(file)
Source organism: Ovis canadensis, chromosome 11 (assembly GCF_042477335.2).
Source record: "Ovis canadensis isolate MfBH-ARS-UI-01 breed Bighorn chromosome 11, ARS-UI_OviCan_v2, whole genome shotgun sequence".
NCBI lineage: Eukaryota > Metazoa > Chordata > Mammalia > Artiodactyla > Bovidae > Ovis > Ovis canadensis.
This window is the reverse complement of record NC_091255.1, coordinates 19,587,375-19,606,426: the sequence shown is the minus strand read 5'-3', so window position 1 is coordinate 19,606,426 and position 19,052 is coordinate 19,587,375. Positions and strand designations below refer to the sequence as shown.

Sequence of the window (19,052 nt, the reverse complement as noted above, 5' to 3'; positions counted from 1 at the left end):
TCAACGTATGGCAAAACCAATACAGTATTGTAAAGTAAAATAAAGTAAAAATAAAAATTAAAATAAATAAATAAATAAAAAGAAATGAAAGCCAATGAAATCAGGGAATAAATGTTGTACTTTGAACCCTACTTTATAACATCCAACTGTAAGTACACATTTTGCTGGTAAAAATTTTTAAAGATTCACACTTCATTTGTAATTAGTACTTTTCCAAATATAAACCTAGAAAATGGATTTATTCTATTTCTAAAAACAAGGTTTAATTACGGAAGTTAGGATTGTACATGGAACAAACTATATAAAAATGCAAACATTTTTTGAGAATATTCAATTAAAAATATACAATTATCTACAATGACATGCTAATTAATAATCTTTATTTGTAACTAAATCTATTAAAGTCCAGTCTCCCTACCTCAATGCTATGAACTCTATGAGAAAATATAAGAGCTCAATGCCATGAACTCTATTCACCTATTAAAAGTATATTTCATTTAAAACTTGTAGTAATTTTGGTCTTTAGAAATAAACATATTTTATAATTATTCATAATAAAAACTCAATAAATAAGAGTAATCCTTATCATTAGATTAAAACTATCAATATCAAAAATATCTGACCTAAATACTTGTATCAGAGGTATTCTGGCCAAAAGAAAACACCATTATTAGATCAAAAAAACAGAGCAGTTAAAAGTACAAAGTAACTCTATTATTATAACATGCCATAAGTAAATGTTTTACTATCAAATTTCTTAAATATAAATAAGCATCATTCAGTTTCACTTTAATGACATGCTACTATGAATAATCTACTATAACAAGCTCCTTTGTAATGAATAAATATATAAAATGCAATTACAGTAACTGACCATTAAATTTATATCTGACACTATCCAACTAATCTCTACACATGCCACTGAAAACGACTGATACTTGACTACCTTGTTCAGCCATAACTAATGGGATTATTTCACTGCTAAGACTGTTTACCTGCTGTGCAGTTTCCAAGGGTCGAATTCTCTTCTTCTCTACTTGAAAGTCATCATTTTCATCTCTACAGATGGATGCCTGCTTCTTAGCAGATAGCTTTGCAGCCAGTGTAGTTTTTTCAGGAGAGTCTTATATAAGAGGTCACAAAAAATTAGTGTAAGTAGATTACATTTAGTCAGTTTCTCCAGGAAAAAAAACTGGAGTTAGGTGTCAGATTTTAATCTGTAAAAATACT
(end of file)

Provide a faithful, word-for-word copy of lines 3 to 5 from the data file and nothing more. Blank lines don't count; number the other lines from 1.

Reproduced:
NCBI lineage: Eukaryota > Metazoa > Chordata > Mammalia > Artiodactyla > Bovidae > Ovis > Ovis canadensis.
This window is the reverse complement of record NC_091255.1, coordinates 19,587,375-19,606,426: the sequence shown is the minus strand read 5'-3', so window position 1 is coordinate 19,606,426 and position 19,052 is coordinate 19,587,375. Positions and strand designations below refer to the sequence as shown.

Sequence of the window (19,052 nt, the reverse complement as noted above, 5' to 3'; positions counted from 1 at the left end):